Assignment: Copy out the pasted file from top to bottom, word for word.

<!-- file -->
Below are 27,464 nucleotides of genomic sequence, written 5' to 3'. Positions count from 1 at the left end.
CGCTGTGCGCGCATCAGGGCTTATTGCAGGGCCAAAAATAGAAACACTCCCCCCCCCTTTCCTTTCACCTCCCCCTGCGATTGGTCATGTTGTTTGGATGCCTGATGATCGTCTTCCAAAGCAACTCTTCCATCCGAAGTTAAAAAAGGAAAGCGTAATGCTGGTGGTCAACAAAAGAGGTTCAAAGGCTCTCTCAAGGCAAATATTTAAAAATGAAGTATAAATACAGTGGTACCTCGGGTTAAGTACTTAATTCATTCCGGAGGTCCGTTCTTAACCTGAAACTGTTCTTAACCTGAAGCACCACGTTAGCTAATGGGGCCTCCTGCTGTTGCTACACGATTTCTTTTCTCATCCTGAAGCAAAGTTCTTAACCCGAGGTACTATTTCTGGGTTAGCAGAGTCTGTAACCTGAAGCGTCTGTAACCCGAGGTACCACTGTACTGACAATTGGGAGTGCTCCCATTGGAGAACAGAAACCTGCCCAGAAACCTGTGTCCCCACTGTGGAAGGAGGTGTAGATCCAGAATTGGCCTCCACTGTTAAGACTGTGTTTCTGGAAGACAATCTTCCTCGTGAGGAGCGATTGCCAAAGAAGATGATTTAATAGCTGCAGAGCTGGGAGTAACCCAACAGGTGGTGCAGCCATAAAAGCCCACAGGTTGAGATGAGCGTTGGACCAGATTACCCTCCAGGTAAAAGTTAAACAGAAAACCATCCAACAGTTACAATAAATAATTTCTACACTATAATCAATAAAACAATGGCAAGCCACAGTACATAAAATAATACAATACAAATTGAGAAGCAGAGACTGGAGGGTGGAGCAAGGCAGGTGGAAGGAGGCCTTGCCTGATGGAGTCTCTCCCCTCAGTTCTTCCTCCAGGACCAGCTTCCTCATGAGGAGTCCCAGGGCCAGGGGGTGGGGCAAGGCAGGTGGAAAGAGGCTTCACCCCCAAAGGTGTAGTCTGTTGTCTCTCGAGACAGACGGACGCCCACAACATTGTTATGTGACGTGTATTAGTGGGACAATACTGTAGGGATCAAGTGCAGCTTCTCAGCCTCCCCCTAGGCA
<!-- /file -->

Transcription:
Below are 27,464 nucleotides of genomic sequence, written 5' to 3'. Positions count from 1 at the left end.
CGCTGTGCGCGCATCAGGGCTTATTGCAGGGCCAAAAATAGAAACACTCCCCCCCCCTTTCCTTTCACCTCCCCCTGCGATTGGTCATGTTGTTTGGATGCCTGATGATCGTCTTCCAAAGCAACTCTTCCATCCGAAGTTAAAAAAGGAAAGCGTAATGCTGGTGGTCAACAAAAGAGGTTCAAAGGCTCTCTCAAGGCAAATATTTAAAAATGAAGTATAAATACAGTGGTACCTCGGGTTAAGTACTTAATTCATTCCGGAGGTCCGTTCTTAACCTGAAACTGTTCTTAACCTGAAGCACCACGTTAGCTAATGGGGCCTCCTGCTGTTGCTACACGATTTCTTTTCTCATCCTGAAGCAAAGTTCTTAACCCGAGGTACTATTTCTGGGTTAGCAGAGTCTGTAACCTGAAGCGTCTGTAACCCGAGGTACCACTGTACTGACAATTGGGAGTGCTCCCATTGGAGAACAGAAACCTGCCCAGAAACCTGTGTCCCCACTGTGGAAGGAGGTGTAGATCCAGAATTGGCCTCCACTGTTAAGACTGTGTTTCTGGAAGACAATCTTCCTCGTGAGGAGCGATTGCCAAAGAAGATGATTTAATAGCTGCAGAGCTGGGAGTAACCCAACAGGTGGTGCAGCCATAAAAGCCCACAGGTTGAGATGAGCGTTGGACCAGATTACCCTCCAGGTAAAAGTTAAACAGAAAACCATCCAACAGTTACAATAAATAATTTCTACACTATAATCAATAAAACAATGGCAAGCCACAGTACATAAAATAATACAATACAAATTGAGAAGCAGAGACTGGAGGGTGGAGCAAGGCAGGTGGAAGGAGGCCTTGCCTGATGGAGTCTCTCCCCTCAGTTCTTCCTCCAGGACCAGCTTCCTCATGAGGAGTCCCAGGGCCAGGGGGTGGGGCAAGGCAGGTGGAAAGAGGCTTCACCCCCAAAGGTGTAGTCTGTTGTCTCTCGAGACAGACGGACGCCCACAACATTGTTATGTGACGTGTATTAGTGGGACAATACTGTAGGGATCAAGTGCAGCTTCTCAGCCTCCCCCTAGGCA